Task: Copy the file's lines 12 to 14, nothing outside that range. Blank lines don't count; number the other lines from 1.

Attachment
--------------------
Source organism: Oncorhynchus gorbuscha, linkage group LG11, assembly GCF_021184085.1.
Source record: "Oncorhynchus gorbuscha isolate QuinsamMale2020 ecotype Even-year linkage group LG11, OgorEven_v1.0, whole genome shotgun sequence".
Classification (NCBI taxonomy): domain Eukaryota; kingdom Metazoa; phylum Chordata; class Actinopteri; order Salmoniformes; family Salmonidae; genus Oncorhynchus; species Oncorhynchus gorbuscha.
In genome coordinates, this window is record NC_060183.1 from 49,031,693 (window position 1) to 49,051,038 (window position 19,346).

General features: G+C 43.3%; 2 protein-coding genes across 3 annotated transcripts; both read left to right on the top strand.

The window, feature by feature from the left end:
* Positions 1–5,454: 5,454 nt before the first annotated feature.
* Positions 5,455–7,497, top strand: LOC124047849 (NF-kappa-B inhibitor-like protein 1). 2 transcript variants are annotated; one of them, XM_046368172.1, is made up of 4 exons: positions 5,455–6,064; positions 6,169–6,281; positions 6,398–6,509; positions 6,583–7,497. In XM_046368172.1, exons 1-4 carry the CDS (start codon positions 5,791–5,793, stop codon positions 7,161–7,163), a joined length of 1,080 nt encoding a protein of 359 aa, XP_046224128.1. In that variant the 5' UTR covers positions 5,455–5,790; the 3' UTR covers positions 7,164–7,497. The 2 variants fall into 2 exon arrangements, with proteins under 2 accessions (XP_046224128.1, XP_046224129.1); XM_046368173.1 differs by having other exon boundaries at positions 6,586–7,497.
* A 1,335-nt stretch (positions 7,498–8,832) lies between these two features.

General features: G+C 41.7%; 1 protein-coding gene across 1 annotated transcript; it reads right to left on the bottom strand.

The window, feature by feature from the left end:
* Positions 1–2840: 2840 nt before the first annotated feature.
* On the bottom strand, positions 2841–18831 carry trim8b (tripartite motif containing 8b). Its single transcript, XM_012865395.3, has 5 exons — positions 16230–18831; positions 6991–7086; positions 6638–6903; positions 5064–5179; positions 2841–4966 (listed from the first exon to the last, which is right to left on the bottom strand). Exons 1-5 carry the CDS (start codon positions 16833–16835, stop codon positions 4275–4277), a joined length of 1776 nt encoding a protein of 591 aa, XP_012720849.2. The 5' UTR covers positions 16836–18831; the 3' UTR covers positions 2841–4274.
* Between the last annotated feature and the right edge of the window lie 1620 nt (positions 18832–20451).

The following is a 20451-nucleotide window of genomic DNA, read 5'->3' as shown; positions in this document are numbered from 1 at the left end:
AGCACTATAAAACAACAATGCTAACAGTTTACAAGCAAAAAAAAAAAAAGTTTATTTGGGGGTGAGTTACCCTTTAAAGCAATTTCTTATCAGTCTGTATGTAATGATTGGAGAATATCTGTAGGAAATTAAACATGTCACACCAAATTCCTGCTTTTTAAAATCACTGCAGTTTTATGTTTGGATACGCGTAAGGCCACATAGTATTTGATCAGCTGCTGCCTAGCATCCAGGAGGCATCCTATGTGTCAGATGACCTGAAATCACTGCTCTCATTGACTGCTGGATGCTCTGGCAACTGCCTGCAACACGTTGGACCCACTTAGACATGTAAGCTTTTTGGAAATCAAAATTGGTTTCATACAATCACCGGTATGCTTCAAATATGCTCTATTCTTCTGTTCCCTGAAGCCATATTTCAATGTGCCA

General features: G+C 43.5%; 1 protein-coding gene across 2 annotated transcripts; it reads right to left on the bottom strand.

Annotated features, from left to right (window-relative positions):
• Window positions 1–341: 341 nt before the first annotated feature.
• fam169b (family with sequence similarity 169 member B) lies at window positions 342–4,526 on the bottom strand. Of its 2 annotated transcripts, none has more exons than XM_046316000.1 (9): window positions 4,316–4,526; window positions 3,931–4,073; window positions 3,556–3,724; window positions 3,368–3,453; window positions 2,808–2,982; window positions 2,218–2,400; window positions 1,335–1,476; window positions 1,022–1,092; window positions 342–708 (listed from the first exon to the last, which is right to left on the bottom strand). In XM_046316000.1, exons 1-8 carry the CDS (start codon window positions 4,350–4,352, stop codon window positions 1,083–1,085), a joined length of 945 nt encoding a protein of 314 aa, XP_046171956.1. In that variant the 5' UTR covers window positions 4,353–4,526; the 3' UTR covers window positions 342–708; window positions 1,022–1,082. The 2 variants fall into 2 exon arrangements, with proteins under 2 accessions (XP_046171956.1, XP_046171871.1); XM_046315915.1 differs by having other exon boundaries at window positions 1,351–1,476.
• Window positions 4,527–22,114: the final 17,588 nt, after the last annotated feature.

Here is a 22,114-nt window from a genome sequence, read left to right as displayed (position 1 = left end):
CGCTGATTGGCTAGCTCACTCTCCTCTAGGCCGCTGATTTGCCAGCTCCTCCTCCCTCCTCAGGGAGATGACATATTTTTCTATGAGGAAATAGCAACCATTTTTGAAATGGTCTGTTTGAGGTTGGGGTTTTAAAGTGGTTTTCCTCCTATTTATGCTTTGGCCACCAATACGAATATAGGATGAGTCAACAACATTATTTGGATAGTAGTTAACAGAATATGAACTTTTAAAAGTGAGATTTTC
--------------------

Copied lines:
* Positions 1–2840: 2840 nt before the first annotated feature.
* On the bottom strand, positions 2841–18831 carry trim8b (tripartite motif containing 8b). Its single transcript, XM_012865395.3, has 5 exons — positions 16230–18831; positions 6991–7086; positions 6638–6903; positions 5064–5179; positions 2841–4966 (listed from the first exon to the last, which is right to left on the bottom strand). Exons 1-5 carry the CDS (start codon positions 16833–16835, stop codon positions 4275–4277), a joined length of 1776 nt encoding a protein of 591 aa, XP_012720849.2. The 5' UTR covers positions 16836–18831; the 3' UTR covers positions 2841–4274.
* Between the last annotated feature and the right edge of the window lie 1620 nt (positions 18832–20451).